engine = create_engine('sqlite:///places.sqlite', echo=True)
Base = declarative_base(engine)
########################################################################
class Bookmarks(Base):
    """"""
    __tablename__ = 'moz_bookmarks'
    __table_args__ = {'autoload':True}
 
#----------------------------------------------------------------------
def loadSession():
    """"""
    metadata = Base.metadata
    Session = sessionmaker(bind=engine)
    session = Session()
    return session
 
if __name__ == "__main__":
    session = loadSession()
    res = session.query(Bookmarks).all()
    print res[1].title

The declarative method looks a little different, huh? Let’s try to unpack the new stuff. First off, we have a new import: from sqlalchemy.ext.declarative import declarative_base. We use “declarative_base” to create a class using our engine that we then create the Bookmarks subclass from. To specify the table name, we use the magic method, __tablename__ and to tell it to autoload, we create the __table_args__ dict. Then in the loadSession function, we get the metadata object like this: metadata = Base.metadata. The rest of the code is the same. Declarative syntax usually simplifies the code because it puts it all in one class rather than creating a class and a Table object separately. If you like the declarative style, you might also want to look at Elixir, a SqlAlchemy extension that did declarative before they added this style to the main package.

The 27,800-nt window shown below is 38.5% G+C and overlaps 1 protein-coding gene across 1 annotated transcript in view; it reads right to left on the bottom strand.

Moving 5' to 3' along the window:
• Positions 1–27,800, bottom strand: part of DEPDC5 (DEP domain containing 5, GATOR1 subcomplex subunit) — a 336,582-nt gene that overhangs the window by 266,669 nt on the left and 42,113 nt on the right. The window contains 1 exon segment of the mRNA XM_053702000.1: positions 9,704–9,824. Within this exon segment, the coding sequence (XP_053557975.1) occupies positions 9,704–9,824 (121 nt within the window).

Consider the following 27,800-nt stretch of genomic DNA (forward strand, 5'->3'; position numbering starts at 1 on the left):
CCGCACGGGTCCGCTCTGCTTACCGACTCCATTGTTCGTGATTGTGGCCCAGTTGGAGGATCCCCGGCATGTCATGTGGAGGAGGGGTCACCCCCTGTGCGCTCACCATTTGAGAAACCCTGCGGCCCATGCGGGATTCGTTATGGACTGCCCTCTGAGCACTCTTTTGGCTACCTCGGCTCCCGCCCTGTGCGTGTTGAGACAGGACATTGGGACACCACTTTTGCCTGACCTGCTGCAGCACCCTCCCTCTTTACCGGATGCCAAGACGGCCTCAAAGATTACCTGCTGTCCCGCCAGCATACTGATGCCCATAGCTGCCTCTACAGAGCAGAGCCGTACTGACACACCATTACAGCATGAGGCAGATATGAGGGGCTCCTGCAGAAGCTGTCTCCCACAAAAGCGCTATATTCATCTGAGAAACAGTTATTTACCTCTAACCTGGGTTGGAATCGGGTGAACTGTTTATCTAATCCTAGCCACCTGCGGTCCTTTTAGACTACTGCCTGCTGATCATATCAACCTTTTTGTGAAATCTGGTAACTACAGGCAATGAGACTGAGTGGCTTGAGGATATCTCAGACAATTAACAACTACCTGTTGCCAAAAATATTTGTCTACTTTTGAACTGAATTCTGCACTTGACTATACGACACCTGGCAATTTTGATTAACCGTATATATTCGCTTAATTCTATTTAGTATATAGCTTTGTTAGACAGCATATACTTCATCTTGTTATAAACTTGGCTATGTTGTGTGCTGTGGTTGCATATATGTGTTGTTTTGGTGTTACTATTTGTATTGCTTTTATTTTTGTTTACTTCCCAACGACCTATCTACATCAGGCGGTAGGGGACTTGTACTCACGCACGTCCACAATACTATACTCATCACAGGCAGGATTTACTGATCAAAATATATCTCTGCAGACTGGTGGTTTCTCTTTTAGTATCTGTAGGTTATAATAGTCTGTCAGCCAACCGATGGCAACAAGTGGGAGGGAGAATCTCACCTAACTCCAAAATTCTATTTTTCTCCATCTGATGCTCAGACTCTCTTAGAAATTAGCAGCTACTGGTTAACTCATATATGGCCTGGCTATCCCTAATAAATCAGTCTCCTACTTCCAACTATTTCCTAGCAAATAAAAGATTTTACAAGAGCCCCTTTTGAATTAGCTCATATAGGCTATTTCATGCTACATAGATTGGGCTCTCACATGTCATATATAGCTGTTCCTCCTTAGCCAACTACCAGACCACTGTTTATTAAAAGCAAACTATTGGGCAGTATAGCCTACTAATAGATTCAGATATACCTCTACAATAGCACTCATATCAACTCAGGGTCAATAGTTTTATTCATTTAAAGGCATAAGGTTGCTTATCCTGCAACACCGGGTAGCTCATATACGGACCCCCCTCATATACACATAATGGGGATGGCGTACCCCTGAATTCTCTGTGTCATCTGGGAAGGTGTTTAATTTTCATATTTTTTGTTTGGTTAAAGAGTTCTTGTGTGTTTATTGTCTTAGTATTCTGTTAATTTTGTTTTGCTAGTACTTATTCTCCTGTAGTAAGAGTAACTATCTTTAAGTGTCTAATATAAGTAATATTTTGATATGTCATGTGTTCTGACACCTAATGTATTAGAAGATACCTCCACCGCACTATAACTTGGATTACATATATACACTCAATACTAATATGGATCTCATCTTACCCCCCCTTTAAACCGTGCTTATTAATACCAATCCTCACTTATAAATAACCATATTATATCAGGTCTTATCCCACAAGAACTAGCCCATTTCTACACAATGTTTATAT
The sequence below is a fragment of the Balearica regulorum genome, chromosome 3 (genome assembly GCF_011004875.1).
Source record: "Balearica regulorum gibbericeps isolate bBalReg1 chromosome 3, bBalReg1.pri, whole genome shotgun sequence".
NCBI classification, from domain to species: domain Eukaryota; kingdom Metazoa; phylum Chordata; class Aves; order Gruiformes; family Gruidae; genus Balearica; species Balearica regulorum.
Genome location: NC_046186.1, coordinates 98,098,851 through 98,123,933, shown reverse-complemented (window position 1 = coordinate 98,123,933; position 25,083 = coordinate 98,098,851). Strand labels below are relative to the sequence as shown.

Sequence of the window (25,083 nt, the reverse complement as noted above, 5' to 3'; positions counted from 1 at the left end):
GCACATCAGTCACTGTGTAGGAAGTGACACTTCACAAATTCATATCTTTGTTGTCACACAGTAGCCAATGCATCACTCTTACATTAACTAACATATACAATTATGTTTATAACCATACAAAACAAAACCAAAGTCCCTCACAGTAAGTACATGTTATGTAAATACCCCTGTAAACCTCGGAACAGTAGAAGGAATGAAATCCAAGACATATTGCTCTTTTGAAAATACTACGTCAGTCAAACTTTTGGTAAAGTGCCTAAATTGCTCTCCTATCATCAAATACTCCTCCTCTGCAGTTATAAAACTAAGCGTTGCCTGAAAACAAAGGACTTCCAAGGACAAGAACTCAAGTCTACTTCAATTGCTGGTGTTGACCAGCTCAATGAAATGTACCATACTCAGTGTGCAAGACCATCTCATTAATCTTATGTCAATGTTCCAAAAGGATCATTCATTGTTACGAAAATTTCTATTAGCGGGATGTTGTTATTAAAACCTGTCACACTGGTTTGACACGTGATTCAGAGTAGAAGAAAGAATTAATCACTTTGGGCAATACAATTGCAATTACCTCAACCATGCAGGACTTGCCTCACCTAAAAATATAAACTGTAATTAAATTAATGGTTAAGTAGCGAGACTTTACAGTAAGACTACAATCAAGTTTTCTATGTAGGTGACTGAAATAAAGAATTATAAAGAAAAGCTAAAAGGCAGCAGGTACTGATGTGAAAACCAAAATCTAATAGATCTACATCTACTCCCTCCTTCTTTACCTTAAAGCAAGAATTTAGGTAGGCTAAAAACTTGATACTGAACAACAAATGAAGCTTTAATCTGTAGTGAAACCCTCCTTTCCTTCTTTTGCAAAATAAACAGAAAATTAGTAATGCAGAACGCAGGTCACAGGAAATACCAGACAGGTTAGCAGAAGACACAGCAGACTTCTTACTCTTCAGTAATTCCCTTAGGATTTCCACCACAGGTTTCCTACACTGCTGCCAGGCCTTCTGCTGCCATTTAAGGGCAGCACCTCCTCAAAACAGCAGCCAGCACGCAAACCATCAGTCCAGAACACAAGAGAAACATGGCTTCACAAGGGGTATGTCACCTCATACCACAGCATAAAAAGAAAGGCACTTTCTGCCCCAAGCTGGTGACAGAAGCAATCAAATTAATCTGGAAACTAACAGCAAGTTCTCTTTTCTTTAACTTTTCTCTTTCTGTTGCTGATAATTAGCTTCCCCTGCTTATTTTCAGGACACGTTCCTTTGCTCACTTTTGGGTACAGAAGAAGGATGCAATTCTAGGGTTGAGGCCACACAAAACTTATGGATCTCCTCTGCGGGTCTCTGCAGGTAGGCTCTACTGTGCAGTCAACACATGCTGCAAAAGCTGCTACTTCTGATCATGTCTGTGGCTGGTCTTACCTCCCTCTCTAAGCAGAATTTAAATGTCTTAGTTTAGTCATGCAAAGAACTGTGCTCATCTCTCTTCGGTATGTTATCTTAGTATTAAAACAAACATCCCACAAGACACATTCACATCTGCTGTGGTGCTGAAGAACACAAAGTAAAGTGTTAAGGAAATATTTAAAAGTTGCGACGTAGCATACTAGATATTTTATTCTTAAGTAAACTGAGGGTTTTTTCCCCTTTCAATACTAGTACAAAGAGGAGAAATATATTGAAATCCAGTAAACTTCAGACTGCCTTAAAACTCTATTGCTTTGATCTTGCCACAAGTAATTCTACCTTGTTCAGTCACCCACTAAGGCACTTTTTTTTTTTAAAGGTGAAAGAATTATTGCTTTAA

Defining Your Databases Explicitly

There are times when you can’t use autoload or you just want to have complete control over the table definition. SqlAlchemy allows you to do this almost as easily. We’ll look at the longhand version first and then look at the declarative style.